On April 29, 1962, John F. Kennedy welcomed a group of Nobel Prize winners to the White House. Other guests included William Styron, James Baldwin, Mary Welsh Hemingway, Ernest Hemingway’s widow, who sat next to the President and grilled him on Cuba policy. Also there were John Glenn, historian Arthur M. Schlesinger, Jr., Researcher Linus Pauling, and Pablo Casals. Actor Fredric March gave a public recitation after the meal,

Held at the height of the Cold War, the dinner celebrated American achievement, and symbolized a time when ideas and facts were esteemed, divergent viewpoints could be respectfully discussed and the great minds of an age might all dine together in the glamour of “the people’s house.”

It was about this event that Kennedy said, “I think this is the most extraordinary collection of talent, of human knowledge, that has ever been gathered together at the White House — with the possible exception of when Thomas Jefferson dined alone.”

To revel for twenty minutes on what used to be, you’ll want to listen to Joesph Esposito, the author of Dinner in Camelot: The Night America's Greatest Scientists, Writers, and Scholars Partied at the Kennedy White House.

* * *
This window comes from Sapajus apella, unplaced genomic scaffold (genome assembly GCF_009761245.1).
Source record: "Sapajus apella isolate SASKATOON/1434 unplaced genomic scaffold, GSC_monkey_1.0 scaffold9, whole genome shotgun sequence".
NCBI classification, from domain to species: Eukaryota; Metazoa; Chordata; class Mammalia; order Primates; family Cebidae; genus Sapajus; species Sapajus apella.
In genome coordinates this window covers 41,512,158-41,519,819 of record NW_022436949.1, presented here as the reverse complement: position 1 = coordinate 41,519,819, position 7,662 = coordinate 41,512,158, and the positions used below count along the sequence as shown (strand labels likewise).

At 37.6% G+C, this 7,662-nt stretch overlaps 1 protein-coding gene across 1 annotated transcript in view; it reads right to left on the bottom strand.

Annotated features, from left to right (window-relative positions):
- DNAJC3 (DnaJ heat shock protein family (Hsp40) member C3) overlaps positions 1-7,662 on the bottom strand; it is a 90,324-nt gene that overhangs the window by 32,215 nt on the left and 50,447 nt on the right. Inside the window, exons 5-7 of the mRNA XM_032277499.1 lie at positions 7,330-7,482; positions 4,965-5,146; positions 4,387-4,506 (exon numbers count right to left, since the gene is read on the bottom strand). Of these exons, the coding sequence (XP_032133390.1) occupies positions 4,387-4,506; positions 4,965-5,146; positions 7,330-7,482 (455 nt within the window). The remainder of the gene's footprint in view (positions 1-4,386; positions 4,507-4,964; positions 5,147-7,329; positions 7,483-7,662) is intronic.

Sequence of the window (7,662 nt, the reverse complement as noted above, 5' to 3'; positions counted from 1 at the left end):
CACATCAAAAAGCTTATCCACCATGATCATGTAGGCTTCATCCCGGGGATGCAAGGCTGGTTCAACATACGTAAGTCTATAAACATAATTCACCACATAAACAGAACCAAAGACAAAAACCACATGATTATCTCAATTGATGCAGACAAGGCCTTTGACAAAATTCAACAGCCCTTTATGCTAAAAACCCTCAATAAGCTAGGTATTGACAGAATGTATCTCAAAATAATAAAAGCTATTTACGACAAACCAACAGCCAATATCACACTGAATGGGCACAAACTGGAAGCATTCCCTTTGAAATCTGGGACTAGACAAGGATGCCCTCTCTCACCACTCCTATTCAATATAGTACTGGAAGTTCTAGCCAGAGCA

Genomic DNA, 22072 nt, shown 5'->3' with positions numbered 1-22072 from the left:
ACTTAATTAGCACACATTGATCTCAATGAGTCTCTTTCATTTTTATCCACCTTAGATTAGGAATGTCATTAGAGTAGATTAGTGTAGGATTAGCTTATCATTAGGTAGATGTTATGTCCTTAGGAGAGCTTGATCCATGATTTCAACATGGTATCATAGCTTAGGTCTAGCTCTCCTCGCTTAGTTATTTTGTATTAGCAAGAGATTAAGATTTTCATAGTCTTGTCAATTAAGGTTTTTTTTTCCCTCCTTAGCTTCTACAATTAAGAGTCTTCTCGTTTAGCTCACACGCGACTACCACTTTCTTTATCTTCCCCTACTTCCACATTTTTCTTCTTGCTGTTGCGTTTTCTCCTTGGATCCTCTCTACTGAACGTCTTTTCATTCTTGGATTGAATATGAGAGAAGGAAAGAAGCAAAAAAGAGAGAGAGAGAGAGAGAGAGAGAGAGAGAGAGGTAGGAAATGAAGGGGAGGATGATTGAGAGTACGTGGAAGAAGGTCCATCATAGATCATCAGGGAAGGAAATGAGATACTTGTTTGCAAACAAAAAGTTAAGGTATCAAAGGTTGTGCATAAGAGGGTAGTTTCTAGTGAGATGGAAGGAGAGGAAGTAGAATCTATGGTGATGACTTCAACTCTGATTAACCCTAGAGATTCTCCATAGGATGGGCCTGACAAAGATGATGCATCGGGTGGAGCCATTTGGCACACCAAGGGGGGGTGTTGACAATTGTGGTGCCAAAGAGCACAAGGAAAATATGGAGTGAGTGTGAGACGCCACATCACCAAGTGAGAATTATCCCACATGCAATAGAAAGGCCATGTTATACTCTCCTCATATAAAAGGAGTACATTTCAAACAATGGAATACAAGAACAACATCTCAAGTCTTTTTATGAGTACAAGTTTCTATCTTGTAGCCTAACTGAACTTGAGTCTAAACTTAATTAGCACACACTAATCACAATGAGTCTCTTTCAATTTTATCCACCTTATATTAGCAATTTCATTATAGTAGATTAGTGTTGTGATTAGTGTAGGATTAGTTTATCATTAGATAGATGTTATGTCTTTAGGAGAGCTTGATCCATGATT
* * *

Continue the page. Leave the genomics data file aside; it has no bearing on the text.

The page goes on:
My conversation with Joseph Esposito:

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The Ultimate Silicon Valley Scam

June 19th, 2018

180518143635-elizabeth-holmes-bad-blood-By now we are all familiar with crimes and criminals on Wall Street. Bernie Madoff, Enron, Ivan Boesky, Barry Minkow and many others that have become household names. On the West Coast, the startup world of Silicon Valley had been somewhat spared from this taint. The world of “insanely great products,” “do no evil,” and “bringing friends together,” has, at least until recently, kept it’s patina.

Yet in a world where people want to see the future and want to be a part of it, it certainly was a fertile ground for fraud. And no one perpetrated a greater fraud than Elizabeth Holes and her company Theranos.

The story of a company whose mission was to tell you everything about your blood, with a simple finger prick, seemed too good to be true. And like most thing that seem too good to be true, it was.